In unison, my grandchildren and I choose one special ornament to begin the decorating of the tree. This year my granddaughter Sara May chose the Christmas tree angel made by artist Julie Whitmore about 15 years ago. Sara cradled it in her arms then reached up and placed her as Asher, Ilyahna, and I hung our favorite things too.
"I salute You! There is nothing I can give you which you have not; but there is much, that, while I cannot give, you can take. No heaven can come to us unless our hearts find rest in it today. Take Heaven. No peace lies in the future which is not hidden in this present instant. Take Peace. The gloom of the world is but a shadow; behind it, yet within our reach, is joy. Take Joy. And so, at this Christmas time, I greet you, with the prayer that for you, now and forever, the day breaks and the shadows flee away."
Fra Giovanni (from a letter written in 1513)
This was sent to us by our friend Marilyn. I keep it inside one of my Mary Oliver books right by my bedside. I think it is wonderful.
Out came the boxes of ornaments...the dog and badger are bread dough by Julie Whitmore.
This is such an emotional time of the year for many of us. I can't help thinking of friends and family no longer with us, but as we hang their ornaments on the tree and talk about them with the younger members of our family, I can feel that invisible thread of tradition and love continuing, unbroken, into our futures.
The days will be at the shortest this week, but I don't dwell on the darkness. I think of the fact that from December 21st onward, the days will begin to lengthen. I am living in the scents of this season, but almost smelling the sea-scented air of summer time.
This thumb-sized snowman is an antique. I love him and look forward to nestling him into the branches every year.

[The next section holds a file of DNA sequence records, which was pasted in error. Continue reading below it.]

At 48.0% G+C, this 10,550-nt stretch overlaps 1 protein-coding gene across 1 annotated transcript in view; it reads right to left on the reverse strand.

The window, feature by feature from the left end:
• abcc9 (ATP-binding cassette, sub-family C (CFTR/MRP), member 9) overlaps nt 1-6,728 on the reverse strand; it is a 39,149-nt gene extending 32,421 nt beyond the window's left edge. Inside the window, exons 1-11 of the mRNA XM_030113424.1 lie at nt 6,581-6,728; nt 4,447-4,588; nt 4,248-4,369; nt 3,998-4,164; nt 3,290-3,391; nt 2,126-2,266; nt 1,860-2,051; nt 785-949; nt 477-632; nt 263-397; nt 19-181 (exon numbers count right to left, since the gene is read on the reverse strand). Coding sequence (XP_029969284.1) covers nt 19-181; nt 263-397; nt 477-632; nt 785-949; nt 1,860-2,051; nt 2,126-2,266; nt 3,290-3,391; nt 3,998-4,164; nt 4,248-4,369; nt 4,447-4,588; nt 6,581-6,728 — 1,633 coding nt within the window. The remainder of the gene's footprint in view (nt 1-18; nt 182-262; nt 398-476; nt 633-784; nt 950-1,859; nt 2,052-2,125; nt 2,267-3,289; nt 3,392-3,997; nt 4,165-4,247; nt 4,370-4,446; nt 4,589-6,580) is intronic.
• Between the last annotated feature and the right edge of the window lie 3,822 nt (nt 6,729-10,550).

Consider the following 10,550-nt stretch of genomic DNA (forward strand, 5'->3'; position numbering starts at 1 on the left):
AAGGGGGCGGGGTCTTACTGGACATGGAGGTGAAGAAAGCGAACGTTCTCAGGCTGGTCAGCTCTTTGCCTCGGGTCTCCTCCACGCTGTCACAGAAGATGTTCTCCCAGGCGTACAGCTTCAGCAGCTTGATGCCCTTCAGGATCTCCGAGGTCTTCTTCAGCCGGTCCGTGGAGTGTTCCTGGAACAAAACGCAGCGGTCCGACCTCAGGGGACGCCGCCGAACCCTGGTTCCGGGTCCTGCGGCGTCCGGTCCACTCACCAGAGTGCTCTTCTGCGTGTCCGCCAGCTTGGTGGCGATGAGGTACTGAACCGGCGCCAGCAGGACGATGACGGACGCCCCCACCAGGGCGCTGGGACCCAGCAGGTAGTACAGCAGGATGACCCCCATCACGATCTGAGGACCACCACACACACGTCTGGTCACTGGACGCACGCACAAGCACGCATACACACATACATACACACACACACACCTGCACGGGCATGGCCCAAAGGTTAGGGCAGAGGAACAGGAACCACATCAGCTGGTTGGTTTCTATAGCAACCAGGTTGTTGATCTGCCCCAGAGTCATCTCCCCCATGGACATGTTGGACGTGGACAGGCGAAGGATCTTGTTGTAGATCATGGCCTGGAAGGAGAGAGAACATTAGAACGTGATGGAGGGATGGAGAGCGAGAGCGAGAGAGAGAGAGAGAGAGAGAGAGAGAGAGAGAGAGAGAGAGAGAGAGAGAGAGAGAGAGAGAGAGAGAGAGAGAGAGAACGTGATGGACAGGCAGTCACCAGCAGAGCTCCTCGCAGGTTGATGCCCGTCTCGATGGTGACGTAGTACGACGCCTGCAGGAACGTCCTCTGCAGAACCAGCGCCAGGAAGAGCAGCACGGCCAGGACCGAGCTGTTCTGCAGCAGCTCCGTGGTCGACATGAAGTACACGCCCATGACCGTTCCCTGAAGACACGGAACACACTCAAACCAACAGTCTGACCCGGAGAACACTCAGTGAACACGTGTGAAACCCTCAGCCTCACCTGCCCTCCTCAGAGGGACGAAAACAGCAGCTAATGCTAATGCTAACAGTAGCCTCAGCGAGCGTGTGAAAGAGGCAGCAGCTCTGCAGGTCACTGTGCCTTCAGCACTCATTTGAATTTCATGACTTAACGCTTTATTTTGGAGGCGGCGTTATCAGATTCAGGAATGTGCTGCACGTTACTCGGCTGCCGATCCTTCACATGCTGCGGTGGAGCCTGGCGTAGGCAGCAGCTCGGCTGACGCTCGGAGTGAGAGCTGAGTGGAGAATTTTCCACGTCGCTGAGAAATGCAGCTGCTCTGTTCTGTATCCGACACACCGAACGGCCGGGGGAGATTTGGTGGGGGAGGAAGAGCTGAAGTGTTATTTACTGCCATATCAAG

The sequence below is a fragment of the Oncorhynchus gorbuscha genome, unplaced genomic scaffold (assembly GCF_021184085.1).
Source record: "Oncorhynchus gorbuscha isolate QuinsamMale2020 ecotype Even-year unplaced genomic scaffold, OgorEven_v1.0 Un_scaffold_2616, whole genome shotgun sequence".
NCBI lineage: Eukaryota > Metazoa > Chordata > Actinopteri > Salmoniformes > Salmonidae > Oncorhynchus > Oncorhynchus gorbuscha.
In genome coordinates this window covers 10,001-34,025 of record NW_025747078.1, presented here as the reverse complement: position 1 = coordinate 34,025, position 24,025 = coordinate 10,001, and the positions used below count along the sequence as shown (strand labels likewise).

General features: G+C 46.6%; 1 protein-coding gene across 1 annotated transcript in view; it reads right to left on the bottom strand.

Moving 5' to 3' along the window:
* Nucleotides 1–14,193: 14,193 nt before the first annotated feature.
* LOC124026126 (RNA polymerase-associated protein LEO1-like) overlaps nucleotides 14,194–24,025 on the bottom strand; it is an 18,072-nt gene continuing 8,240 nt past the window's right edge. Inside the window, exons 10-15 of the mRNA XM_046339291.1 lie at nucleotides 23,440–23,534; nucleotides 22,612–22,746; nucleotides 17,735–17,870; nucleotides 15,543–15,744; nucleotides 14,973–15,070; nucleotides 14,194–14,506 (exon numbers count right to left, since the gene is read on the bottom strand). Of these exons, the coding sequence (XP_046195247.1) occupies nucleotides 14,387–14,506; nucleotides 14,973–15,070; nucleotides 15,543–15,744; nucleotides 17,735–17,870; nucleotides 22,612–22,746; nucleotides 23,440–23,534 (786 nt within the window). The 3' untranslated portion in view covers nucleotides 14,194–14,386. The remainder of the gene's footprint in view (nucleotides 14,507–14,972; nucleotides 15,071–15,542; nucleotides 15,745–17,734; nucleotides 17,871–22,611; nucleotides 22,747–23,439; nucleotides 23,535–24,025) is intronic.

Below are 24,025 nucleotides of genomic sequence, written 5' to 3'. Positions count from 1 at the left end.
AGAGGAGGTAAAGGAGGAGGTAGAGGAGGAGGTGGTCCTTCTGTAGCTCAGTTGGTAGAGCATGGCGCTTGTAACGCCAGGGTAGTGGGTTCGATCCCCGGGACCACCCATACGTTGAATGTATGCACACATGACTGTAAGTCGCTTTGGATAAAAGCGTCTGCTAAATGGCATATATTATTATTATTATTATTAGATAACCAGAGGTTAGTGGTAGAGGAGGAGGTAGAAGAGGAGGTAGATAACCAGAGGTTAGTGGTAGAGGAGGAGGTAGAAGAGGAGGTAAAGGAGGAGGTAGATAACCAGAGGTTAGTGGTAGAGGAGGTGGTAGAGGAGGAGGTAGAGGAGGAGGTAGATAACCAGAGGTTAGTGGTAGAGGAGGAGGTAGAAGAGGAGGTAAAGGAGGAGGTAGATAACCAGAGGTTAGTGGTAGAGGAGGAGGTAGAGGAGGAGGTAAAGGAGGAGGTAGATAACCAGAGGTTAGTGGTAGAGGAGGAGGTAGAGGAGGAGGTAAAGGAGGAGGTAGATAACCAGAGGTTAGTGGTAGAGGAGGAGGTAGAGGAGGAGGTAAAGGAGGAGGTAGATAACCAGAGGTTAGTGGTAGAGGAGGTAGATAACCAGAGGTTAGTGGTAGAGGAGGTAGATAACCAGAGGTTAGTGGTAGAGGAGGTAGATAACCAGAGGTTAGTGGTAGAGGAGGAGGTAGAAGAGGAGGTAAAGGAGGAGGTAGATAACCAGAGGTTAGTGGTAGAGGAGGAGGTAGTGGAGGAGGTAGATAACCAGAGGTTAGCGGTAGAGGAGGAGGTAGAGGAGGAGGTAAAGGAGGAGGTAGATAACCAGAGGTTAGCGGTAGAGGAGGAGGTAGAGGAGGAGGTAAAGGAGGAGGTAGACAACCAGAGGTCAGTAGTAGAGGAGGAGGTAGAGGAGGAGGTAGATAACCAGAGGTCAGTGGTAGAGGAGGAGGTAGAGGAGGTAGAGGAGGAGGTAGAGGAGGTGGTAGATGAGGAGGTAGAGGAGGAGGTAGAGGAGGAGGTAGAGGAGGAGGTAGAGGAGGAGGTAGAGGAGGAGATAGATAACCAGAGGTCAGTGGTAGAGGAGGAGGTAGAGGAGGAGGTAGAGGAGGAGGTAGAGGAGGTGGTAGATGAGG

Finally, after years of not being able to locate it (since we moved from Cambria), Jeff found the old Christmas tree fence for the base of our tree.
Last week a small package arrived from our dear friend Marilyn Brewer of Maine. Inside it were some old-fashioned clip on Christmas ornaments and this small stocking with the work "READ," worked into the knitting. This is a handmade piece from Christmas Cove Designs of Maine. Doesn't every author, librarian, and book lover need one of these?
This year when Jeff asked me what I wanted for Christmas, I said, "Nothing," but then I amended my words, "except I would really LOVE to have a fireplace mantel again." My wish came true. I found a four foot piece of virgin redwood in a dumpster outside an 1890 building renovation downtown. Think of it; they threw out a piece of redwood that was probably 3,000 years old when it was harvested in the 1890s. Jeff milled it, stained it, made the supports, and now I have it...and a place for my beloved German stick sheep that always graced my mantel in Cambria. My grands were so happy to have them back..."just like old times," my 13 year old said.
The fabulous wreath above the mantel is a gift from my talented friend Carol Umbarger of Creekside Farms, who supplies many famous retail companies with her handmade wreaths.
I know this is corny, but I love having the lights reflected against my pots and pans.
Tomorrow evening, eight special people in our lives will gather around the old farm table for a feast. Here is the wonderful thing, my friends know that I'll be working straight through the day for a deadline, and also getting ready for a small surgery, and so they are bringing the entire dinner. All Jeff and I have to supply is seating, etc.. So I just finished setting the table and will deck the center with fresh pine and cedar boughs tomorrow before they all arrive. What a great gift–friendship, a meal shared with people we love, candles flickering, a glowing fireplace, and the sweet scent of evergreen.
Above is my wish for you. Heaven give you many, many merry days!
P.S. Lowe's posted two of my blogs...one on indoor plants, one on gifts for Christmas. Stop by the posting for a quick peek.